Kole is now a fast growing boy. I think he will be taller than his dad in a couple months. He almost weighs more than my twin nieces who were born two months before him. He is usually pretty content and I am happy to report that he no longer cries every time I hold him.

Thanks Megs for letting me share the experience with you!

Tuesday, November 4, 2008

27c Pounding Pavement - Finishing!

Bang! The gun goes off and we are running. I chucked my throw-away sweater and did the normal start and stop with the thousands of other people trying to get across the start line. Once I crossed the start line the crowd loosened up. There were well over a dozen bands along the route getting the Motown music flowing and pumping us up along the way. I reached the Ambassador bridge about 15mins into the race. Coming up to the bridge you could see the elites already crossing over. They were going almost twice as fast as I was and it was incredible to think of how much distance they had already covered.

Crossing the bridge, while the sun came up over Windsor was really impressive. I was RUNNING over the bridge! Can you imagine? How many people get to run over that bridge? As we crossed the centre I yelled out “Yeah CANADA!” to which I received a few snickers from some Americans who started harassing me in jest about our accent and customs. “You like hooocky, eh?” “Don’t you put vinegar on your fries?” To which I replied, “Yes, you have the accent down perfectly. And vinegar on fries is delicious. Have you ever heard of poutine? Gravy and cheese. Try that one!” Well that scared them a little! As soon as we were in Canada the Tim’s cups were abundant, warming the hands of dozens of spectators our in the cool morning air. Strangely this made me feel proud. I even ran past a woman with Timbits and asked her if she was handing them out. She laughed, but I was serious! ☺

We crossed back into Detroit through the tunnel, which was a cool experience in itself since it is the only underwater mile in any marathon in the world. As far as the eye could see there was a solid mass of runners bobbing along. As we came out on the incline of the tunnel it grew hard to breath. There was still exhaust in the air that hadn’t been blown out. As soon as we high fresh air I was coughing from the difference in air quality. But that also signified the end of the hilly portion of the race. It would be flat from here on out.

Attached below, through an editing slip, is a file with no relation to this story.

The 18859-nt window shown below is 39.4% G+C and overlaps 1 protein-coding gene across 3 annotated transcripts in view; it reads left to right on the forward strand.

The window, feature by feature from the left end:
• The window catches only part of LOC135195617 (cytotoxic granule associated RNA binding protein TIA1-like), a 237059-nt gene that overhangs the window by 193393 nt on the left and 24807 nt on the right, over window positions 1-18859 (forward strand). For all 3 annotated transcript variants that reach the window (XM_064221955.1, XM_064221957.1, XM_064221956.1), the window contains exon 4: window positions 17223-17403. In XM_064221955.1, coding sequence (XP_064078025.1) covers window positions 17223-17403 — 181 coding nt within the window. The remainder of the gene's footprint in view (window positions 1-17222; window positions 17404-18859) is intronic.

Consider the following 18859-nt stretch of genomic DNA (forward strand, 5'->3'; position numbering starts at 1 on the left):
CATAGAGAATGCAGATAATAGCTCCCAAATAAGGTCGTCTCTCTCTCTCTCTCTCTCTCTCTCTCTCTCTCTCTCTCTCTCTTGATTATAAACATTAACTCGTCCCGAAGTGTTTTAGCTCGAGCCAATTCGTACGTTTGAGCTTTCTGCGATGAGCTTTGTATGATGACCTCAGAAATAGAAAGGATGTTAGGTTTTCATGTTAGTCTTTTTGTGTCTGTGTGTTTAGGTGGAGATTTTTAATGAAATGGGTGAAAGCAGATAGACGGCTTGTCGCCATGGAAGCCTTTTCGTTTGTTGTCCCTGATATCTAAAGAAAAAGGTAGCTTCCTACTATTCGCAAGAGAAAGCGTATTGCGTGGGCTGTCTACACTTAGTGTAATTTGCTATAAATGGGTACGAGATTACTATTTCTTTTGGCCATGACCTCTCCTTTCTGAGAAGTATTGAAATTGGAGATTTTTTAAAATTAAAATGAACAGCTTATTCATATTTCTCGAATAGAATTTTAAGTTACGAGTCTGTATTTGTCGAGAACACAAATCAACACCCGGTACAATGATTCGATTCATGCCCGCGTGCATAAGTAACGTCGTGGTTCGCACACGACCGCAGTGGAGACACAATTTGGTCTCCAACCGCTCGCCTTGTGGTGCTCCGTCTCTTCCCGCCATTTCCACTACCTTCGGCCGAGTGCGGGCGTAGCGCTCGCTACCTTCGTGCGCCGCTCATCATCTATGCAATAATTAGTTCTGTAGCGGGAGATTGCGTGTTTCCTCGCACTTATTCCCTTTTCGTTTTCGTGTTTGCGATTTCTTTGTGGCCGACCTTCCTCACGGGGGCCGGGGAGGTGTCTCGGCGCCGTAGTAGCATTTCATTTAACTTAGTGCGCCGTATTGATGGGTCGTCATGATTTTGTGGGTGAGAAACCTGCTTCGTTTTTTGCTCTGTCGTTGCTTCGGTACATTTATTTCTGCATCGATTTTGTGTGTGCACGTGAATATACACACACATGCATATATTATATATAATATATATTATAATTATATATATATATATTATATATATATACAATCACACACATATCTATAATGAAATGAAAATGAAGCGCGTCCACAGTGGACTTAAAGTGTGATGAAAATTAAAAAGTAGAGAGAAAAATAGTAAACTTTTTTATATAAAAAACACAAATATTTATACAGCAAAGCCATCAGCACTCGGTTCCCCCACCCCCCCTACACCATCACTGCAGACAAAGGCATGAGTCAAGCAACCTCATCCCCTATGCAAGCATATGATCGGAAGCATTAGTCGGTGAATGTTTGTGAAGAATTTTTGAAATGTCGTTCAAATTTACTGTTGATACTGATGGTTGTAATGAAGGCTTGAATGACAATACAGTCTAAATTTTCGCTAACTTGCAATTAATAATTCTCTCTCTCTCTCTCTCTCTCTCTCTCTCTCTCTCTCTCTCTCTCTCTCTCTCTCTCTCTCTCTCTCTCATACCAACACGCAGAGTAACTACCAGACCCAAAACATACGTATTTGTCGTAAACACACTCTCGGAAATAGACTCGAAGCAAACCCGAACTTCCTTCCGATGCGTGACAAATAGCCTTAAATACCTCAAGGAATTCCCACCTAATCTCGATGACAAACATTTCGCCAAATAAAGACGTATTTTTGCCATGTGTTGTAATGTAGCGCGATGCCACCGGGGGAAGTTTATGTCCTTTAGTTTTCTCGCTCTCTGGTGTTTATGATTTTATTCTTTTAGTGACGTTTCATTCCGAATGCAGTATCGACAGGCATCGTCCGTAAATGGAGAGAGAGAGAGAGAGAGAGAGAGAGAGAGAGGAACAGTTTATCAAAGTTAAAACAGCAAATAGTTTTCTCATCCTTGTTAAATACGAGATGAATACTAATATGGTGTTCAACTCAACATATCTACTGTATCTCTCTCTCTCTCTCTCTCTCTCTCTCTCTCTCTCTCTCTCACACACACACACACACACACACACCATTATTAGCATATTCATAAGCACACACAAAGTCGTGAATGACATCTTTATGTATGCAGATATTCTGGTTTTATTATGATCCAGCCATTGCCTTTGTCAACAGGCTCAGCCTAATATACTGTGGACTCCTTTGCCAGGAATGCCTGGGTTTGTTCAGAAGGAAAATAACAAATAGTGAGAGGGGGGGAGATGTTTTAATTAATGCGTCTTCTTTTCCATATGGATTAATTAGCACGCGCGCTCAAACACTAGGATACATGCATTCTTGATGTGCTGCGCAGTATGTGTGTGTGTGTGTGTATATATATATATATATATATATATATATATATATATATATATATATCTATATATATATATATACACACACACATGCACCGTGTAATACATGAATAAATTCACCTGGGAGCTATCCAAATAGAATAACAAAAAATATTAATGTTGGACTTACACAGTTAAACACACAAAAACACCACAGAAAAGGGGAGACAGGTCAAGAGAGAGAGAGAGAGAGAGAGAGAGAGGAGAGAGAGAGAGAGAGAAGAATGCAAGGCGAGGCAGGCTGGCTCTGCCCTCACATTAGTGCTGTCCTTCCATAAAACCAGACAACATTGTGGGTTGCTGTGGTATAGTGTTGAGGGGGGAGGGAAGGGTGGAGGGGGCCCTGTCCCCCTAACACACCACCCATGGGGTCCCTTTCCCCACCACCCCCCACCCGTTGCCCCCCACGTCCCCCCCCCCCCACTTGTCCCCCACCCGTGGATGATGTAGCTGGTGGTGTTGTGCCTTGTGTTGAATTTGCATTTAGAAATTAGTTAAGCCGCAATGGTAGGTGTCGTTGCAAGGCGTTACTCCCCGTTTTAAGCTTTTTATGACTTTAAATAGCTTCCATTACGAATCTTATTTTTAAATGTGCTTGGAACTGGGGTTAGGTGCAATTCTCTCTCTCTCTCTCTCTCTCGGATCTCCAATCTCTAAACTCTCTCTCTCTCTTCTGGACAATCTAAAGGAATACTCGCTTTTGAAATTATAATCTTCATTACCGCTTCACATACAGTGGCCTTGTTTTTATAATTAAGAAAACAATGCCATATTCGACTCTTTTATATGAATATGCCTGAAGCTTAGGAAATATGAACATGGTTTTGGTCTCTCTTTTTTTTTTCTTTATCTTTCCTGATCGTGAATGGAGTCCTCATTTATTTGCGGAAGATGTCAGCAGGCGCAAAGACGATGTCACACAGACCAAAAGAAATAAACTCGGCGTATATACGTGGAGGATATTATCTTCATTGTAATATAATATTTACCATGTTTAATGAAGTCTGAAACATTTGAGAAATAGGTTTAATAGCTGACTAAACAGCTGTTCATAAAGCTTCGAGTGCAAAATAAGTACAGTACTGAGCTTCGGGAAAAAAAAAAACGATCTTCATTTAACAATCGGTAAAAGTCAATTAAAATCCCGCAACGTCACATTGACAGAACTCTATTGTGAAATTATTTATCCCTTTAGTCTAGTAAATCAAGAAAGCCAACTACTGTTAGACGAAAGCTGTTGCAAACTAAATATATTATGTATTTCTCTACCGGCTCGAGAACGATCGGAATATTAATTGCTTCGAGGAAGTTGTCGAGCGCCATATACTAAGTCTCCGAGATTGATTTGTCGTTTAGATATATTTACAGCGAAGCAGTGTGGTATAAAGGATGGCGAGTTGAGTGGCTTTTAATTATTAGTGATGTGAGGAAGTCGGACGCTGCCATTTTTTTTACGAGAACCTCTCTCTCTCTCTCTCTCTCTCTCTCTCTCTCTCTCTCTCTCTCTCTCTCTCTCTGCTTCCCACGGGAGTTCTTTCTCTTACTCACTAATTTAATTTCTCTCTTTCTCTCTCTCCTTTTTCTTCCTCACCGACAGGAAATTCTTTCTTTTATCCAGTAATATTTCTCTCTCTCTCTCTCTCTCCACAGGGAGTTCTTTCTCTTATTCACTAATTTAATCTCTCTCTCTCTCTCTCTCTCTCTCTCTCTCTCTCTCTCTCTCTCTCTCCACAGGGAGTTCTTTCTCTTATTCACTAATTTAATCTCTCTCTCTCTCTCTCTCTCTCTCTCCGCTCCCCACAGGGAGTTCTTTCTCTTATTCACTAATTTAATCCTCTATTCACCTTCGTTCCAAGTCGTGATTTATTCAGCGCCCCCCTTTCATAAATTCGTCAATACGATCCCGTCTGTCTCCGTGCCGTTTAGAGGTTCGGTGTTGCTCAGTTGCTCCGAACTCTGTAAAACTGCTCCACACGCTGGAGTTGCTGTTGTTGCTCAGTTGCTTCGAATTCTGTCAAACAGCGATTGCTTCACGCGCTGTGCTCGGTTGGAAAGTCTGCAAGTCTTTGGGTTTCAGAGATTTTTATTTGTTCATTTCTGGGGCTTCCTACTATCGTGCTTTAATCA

About a kilometer before I hit the tunnel I had noticed another female runner checking her watch and walking every now and then. I figured she was doing the same method of running that I was (the Galloway method of running ten minutes and walking one minute AKA 10 and 1s). As we went into the tunnel I struck up a conversation and we didn’t stop talking for the next 10 miles. I had been praying the night before that I would meet someone on the run that would help pass the time and give me that push that I needed to make it through and Courtney did just that. It was great.

The next best motivation was seeing my family at the 9.5 and 12.5mile marks. I was so happy to see Abby’s face cheering me on. Shane even brought her out on the road and we did a little fist bump. I think she was overwhelmed by it all though because she had a bit of a goofy look on her face. Seeing family was a wonderful extra boost to keep me going for the second half.

The first half went by so quickly I thought it was a joke when I saw the 13mile mark. How could I feel like I had only ran 2km and have actually ran 21k? At that point I didn’t care, I just wanted to keep my pace and finish strong.